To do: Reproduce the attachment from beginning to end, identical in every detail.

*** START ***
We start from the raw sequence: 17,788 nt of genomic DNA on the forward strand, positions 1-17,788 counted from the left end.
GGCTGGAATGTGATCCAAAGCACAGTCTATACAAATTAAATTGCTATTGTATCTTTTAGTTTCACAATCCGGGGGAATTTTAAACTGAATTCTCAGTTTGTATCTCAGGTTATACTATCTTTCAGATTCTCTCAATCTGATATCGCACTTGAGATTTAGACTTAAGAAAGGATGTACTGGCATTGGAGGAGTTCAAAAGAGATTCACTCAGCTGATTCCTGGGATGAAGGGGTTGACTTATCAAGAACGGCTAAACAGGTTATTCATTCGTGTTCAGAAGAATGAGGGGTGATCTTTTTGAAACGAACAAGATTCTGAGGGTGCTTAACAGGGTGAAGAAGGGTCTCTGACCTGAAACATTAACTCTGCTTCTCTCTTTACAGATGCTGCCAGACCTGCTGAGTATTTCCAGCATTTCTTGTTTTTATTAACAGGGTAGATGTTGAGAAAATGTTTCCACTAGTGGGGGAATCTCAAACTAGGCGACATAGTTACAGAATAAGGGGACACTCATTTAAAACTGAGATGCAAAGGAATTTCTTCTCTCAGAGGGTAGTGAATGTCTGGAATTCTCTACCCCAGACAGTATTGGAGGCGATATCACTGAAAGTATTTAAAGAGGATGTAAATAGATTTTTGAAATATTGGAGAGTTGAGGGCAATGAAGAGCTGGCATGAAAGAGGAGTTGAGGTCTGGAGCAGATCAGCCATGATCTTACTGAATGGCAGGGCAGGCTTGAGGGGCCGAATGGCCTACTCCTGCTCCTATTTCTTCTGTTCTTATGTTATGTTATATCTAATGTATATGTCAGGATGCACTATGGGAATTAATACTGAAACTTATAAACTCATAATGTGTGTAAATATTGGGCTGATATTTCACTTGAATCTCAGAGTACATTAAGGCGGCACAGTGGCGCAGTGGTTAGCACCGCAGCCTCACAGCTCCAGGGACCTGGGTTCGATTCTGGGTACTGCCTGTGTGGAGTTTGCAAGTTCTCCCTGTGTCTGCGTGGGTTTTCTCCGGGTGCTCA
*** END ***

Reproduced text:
We start from the raw sequence: 17,788 nt of genomic DNA on the forward strand, positions 1-17,788 counted from the left end.
GGCTGGAATGTGATCCAAAGCACAGTCTATACAAATTAAATTGCTATTGTATCTTTTAGTTTCACAATCCGGGGGAATTTTAAACTGAATTCTCAGTTTGTATCTCAGGTTATACTATCTTTCAGATTCTCTCAATCTGATATCGCACTTGAGATTTAGACTTAAGAAAGGATGTACTGGCATTGGAGGAGTTCAAAAGAGATTCACTCAGCTGATTCCTGGGATGAAGGGGTTGACTTATCAAGAACGGCTAAACAGGTTATTCATTCGTGTTCAGAAGAATGAGGGGTGATCTTTTTGAAACGAACAAGATTCTGAGGGTGCTTAACAGGGTGAAGAAGGGTCTCTGACCTGAAACATTAACTCTGCTTCTCTCTTTACAGATGCTGCCAGACCTGCTGAGTATTTCCAGCATTTCTTGTTTTTATTAACAGGGTAGATGTTGAGAAAATGTTTCCACTAGTGGGGGAATCTCAAACTAGGCGACATAGTTACAGAATAAGGGGACACTCATTTAAAACTGAGATGCAAAGGAATTTCTTCTCTCAGAGGGTAGTGAATGTCTGGAATTCTCTACCCCAGACAGTATTGGAGGCGATATCACTGAAAGTATTTAAAGAGGATGTAAATAGATTTTTGAAATATTGGAGAGTTGAGGGCAATGAAGAGCTGGCATGAAAGAGGAGTTGAGGTCTGGAGCAGATCAGCCATGATCTTACTGAATGGCAGGGCAGGCTTGAGGGGCCGAATGGCCTACTCCTGCTCCTATTTCTTCTGTTCTTATGTTATGTTATATCTAATGTATATGTCAGGATGCACTATGGGAATTAATACTGAAACTTATAAACTCATAATGTGTGTAAATATTGGGCTGATATTTCACTTGAATCTCAGAGTACATTAAGGCGGCACAGTGGCGCAGTGGTTAGCACCGCAGCCTCACAGCTCCAGGGACCTGGGTTCGATTCTGGGTACTGCCTGTGTGGAGTTTGCAAGTTCTCCCTGTGTCTGCGTGGGTTTTCTCCGGGTGCTCA